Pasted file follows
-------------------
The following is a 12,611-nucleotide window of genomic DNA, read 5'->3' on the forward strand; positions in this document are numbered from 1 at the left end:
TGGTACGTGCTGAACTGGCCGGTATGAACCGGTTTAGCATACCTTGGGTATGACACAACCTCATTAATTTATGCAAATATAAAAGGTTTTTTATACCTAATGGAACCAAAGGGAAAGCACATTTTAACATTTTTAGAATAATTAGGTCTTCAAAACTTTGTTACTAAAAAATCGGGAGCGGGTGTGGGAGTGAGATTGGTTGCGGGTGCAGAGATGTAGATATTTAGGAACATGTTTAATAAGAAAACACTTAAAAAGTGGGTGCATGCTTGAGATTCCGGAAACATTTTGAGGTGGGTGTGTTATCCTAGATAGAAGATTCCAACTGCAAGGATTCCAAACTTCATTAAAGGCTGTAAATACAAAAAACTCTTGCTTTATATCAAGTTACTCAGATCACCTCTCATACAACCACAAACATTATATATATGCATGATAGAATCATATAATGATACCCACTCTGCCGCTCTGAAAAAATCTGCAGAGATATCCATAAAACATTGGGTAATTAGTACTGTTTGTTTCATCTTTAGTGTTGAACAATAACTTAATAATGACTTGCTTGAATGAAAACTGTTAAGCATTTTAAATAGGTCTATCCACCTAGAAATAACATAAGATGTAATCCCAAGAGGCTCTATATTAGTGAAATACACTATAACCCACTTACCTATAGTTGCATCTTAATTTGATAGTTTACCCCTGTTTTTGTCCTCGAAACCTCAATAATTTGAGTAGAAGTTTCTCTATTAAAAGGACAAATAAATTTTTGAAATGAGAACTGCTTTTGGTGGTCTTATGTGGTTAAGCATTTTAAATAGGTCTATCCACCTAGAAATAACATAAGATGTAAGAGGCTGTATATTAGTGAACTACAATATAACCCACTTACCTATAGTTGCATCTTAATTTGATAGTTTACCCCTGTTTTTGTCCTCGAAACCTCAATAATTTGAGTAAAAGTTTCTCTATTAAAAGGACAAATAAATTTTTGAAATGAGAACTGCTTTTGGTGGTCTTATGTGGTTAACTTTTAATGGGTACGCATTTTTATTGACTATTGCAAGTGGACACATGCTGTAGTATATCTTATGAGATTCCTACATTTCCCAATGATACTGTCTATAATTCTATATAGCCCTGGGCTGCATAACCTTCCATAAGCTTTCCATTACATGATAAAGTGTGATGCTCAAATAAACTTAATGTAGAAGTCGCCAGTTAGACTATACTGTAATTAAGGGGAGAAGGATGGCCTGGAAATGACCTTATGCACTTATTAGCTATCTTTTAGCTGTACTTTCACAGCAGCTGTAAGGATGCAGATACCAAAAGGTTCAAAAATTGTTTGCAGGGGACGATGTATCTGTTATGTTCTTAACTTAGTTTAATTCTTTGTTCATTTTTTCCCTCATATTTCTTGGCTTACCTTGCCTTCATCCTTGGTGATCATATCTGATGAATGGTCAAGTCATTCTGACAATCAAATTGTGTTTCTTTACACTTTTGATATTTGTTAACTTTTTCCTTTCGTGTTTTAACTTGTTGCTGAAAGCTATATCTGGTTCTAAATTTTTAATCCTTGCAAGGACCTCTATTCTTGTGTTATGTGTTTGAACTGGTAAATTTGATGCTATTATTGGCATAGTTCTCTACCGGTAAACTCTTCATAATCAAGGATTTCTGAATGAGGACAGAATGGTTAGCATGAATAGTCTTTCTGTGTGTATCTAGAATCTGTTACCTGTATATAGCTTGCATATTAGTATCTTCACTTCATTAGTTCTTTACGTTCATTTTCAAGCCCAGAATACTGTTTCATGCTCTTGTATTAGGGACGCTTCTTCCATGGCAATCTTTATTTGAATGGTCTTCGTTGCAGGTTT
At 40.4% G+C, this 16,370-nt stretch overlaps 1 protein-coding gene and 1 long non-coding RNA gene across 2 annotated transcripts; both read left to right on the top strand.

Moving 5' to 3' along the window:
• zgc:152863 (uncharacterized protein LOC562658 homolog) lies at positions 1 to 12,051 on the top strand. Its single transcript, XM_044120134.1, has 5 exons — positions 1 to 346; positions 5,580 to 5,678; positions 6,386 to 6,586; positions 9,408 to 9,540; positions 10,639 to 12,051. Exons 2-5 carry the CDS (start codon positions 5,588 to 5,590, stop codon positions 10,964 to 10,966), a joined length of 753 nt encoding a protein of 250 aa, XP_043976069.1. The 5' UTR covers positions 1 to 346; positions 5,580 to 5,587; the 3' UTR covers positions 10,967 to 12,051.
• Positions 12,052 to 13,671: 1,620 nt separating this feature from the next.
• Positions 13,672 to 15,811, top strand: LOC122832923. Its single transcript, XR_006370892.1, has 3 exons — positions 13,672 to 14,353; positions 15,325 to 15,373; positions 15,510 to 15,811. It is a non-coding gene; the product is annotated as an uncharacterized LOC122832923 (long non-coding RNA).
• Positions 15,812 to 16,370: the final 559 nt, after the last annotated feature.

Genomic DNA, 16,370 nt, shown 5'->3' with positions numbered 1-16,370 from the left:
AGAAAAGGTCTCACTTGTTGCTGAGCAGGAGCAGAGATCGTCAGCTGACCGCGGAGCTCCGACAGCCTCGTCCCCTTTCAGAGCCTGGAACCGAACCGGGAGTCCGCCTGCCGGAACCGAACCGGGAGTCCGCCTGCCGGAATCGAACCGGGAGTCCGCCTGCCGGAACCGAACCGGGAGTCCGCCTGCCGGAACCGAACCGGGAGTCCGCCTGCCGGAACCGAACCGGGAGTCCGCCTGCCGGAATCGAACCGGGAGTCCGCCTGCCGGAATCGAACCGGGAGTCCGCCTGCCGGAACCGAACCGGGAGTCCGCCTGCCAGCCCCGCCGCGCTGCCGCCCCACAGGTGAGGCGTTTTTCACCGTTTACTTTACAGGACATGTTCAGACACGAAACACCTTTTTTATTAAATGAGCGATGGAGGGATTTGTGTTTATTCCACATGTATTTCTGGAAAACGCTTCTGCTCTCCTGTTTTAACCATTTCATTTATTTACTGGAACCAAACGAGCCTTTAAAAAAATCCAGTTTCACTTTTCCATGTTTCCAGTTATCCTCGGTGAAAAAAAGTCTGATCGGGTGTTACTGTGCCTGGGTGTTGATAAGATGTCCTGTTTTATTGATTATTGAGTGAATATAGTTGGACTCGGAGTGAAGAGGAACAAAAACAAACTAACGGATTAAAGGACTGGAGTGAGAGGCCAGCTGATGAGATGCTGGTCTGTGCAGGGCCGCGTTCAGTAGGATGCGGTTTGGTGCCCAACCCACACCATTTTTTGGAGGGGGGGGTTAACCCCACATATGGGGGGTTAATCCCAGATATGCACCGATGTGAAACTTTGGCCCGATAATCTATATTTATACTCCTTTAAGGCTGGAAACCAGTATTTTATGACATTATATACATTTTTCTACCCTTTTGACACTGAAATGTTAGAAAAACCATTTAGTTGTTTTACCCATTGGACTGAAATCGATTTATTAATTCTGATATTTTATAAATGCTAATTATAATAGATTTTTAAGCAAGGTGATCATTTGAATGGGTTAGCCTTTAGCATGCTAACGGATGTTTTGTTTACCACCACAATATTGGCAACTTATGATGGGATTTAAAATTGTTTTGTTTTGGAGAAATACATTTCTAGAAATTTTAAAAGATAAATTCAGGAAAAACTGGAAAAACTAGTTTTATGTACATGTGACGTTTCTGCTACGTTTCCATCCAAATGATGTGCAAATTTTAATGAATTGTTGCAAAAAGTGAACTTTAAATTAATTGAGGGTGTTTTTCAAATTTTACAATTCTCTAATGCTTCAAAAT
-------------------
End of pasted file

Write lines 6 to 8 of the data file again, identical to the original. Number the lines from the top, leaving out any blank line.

• Positions 12,052 to 13,671: 1,620 nt separating this feature from the next.
• Positions 13,672 to 15,811, top strand: LOC122832923. Its single transcript, XR_006370892.1, has 3 exons — positions 13,672 to 14,353; positions 15,325 to 15,373; positions 15,510 to 15,811. It is a non-coding gene; the product is annotated as an uncharacterized LOC122832923 (long non-coding RNA).
• Positions 15,812 to 16,370: the final 559 nt, after the last annotated feature.